What did you make of Jimmy Carter's recent remark that part of the reason for this anger at the president is racist?

BANKS: Yes. I, you know, honestly, have not seen it. But I have read a lot of what has been going on recently. And I have to kind of go with what our president says. You know, he says, in terms of health care, there's -- you know, it's very volatile. You know, certain people believe this, certain people believe that. And a lot of things maybe can get misconstrued or a lot of things -- I don't know. I have to really defer to him on that because I think he (INAUDIBLE). KING: But based on heritage, did you ever feel, in your life, looked down upon because of your color?

BANKS: Most definitely.

KING: So you...

BANKS: That's just the state of where we are at right now.

KING: You have to carry that with you.

BANKS: Most definitely. But it makes me stronger. It makes me stronger. And it makes me open up my arms with love as opposed to feeling angry about it.

KING: You faced it in modeling, didn't you?

BANKS: Most definitely. Every single day of my modeling career I was told I couldn't get a job or do certain things because of the color of my skin.

KING: Unbelievable.

BANKS: Every single day. Even as one of the top supermodels of the world, I heard that.

KING: You were the first black on "Sports Illustrated's" cover, right?

BANKS: Yes. And Victoria's Secret and a bunch of other stuff.

KING: You're the Jackie Robinson of female modeling.

BANKS: Oh, am I?

OK.

KING: I hope -- I hereby declare it.

BANKS: OK.

KING: Lots to talk about. Still America's Top -- Next Top Model.

We'll talk about that, too, in 60 seconds.

(BEGIN VIDEO CLIP)

(BEGIN VIDEO CLIP FROM "THE TYRA BANKS SHOW," COURTESY TELEPICTURES PRODUCTIONS)

BANKS: The next thing we have...

BARACK OBAMA, PRESIDENT OF THE UNITED STATES: Oh.

BANKS: A crystal ball. OBAMA: Oh, that's nice. That -- let me take a look at that.

BANKS: What do you see in your future, Senator?

OBAMA: It says I see the White House right here.

(END VIDEO CLIP)

(COMMERCIAL BREAK)

KING: We're back with the terrifically talented Tyra Banks.

"The Tyra Show" is now in its fifth season. It's earned two daytime Emmys for outstanding, informative talk show.

Here are some of Tyra's more memorable moments.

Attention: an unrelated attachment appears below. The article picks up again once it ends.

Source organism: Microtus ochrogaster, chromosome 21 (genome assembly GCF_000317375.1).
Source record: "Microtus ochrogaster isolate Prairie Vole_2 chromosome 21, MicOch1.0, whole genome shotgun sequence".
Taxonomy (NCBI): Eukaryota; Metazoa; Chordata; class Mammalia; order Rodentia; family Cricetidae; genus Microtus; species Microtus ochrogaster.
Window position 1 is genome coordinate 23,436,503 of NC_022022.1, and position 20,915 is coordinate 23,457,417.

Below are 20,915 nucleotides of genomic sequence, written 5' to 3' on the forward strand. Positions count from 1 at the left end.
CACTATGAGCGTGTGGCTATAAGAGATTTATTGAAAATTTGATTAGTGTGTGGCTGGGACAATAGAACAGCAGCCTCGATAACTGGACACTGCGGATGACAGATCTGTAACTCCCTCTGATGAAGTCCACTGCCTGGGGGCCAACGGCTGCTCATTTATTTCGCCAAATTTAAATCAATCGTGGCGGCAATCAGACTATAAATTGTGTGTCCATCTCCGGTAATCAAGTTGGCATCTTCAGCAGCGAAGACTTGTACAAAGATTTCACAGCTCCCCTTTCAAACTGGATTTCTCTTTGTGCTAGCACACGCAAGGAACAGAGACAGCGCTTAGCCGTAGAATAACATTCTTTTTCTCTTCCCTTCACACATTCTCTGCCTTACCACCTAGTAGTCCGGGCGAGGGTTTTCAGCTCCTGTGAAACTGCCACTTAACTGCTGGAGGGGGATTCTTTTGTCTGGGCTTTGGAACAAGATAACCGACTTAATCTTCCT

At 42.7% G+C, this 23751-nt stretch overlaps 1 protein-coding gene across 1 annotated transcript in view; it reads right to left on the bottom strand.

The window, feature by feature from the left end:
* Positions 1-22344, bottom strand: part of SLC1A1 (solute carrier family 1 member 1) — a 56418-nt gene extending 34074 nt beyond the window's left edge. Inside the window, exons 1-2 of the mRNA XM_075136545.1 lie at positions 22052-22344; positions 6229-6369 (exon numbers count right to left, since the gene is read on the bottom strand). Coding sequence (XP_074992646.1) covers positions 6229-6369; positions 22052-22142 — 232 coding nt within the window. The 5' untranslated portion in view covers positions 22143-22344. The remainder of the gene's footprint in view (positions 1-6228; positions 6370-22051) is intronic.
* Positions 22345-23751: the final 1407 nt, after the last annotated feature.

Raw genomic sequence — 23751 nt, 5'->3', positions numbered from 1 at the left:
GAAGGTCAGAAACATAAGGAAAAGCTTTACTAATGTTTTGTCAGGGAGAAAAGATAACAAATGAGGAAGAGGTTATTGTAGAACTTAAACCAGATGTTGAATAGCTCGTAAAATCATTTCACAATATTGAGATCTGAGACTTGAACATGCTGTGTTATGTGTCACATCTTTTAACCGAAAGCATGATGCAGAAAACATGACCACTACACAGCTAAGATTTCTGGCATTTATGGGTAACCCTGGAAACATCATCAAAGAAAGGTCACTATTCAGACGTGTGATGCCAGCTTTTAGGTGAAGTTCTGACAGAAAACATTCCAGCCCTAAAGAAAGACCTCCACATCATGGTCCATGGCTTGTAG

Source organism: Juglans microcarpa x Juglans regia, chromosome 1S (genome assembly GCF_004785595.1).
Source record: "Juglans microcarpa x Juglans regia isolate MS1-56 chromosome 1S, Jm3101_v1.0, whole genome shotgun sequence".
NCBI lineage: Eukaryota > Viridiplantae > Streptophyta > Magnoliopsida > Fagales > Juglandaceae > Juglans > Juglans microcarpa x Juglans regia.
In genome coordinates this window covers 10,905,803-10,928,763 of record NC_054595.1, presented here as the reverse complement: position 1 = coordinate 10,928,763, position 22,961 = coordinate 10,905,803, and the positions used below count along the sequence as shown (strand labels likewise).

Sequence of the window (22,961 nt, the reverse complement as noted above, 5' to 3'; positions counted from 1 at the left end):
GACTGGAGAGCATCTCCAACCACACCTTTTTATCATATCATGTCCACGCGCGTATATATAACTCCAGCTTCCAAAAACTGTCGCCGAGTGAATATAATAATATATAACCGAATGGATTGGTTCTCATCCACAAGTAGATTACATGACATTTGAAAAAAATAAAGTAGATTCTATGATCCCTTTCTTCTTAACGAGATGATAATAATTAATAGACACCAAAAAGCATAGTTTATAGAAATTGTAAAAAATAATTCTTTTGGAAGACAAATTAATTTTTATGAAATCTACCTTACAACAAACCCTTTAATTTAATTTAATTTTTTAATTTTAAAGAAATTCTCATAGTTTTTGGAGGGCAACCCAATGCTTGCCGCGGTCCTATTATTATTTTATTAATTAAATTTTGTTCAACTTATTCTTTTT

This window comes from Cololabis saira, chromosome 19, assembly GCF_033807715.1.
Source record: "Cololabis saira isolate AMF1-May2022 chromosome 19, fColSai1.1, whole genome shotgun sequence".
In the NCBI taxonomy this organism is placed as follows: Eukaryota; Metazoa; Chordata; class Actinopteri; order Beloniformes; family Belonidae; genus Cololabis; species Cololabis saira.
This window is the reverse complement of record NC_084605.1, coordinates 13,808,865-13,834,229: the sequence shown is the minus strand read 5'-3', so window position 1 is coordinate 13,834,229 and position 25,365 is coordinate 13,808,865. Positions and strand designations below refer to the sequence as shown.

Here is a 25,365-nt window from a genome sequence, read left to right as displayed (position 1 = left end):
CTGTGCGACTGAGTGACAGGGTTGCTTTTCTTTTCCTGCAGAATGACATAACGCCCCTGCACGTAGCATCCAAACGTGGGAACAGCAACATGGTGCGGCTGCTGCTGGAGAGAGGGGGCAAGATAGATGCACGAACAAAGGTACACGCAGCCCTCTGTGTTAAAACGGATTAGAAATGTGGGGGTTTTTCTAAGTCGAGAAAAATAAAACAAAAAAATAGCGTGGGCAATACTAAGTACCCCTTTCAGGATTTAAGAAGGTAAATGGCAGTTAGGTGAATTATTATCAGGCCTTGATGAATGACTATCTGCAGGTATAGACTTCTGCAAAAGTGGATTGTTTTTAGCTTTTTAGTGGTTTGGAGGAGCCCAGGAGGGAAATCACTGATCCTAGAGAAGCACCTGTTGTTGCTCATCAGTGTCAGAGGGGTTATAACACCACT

Watch.

(BEGIN VIDEO CLIP)

BANKS: It looks like me, but I can't really feel it.

My name is Tyra Banks.

UNIDENTIFIED MALE: What?

Say that again.

BANKS: My name is Tyra Banks.

UNIDENTIFIED MALE: No.

BANKS: Can we have some change, sir?

Excuse me, sir, we have -- can we have some change?

(INAUDIBLE) and this is like (INAUDIBLE) there will be all kinds of food and I'll be (INAUDIBLE).

UNIDENTIFIED FEMALE: This?

This?

UNIDENTIFIED FEMALE: Yes, this.

BANKS: So in this cage right now, I'm going to unveil it.

UNIDENTIFIED FEMALE: This one you might not want to pet, because there's...

BANKS: Oh, my -- my God. Oh my gosh.

UNIDENTIFIED FEMALE: Now.

UNIDENTIFIED MALE: You've almost got a little bit of a little Will Smith going.

BANKS: Don't be jealous, Will.

Do you want to give me a kiss?

UNIDENTIFIED MALE: No.

BANKS: No?

UNIDENTIFIED MALE: No.

BANKS: OK. OK.

So I have something to say to all of you that have something nasty to say about me or other women that are built like me -- kiss my fat ass.

(END VIDEO CLIP)

KING: By the way, do you like being on CW...

BANKS: I love...

KING: ...rather than syndicated?

BANKS: Yes. Well, the talk show has now moved to the CW...

KING: I know.

BANKS: ... Which is the same network as "Top Model." And it -- I love it because it's like all one big happy family.

KING: And it gets a low demographic -- a demographic of young people, right?

BANKS: Yes. And our ratings are huge right now with the talk show. Like, we're number two, 18 to 34, which is our demographic for the talk show. Women that are younger and older watch the show, of course. But -- so our advertisers are very happy.

KING: Congratulations.

BANKS: Thank you.

KING: Tyra interviewed Chris Brown long before the now famous incident with Rihanna. Ahead, we'll get Tyra's thoughts on Chris and Rihanna, so stay with us.

(COMMERCIAL BREAK)

(BEGIN VIDEO CLIP FROM "THE TYRA BANKS SHOW," COURTESY TELEPICTURES PRODUCTIONS)

BANKS: Can you see me?

UNIDENTIFIED MALE: Can I do you? BANKS: (INAUDIBLE).

On the count of one, two, three -- bitch.

(END VIDEO CLIP)

KING: A program reminder. Michael Moore tomorrow night. Michael Moore, a special guest, tomorrow night.

And our special guest now is Tyra Banks.

When singer Chris Brown was accused of beating up his then girlfriend Rihanna earlier this year, a lot of people recalled an interview he had done with you. Chris was our guest earlier this month. We played a clip from that interview and asked him about it.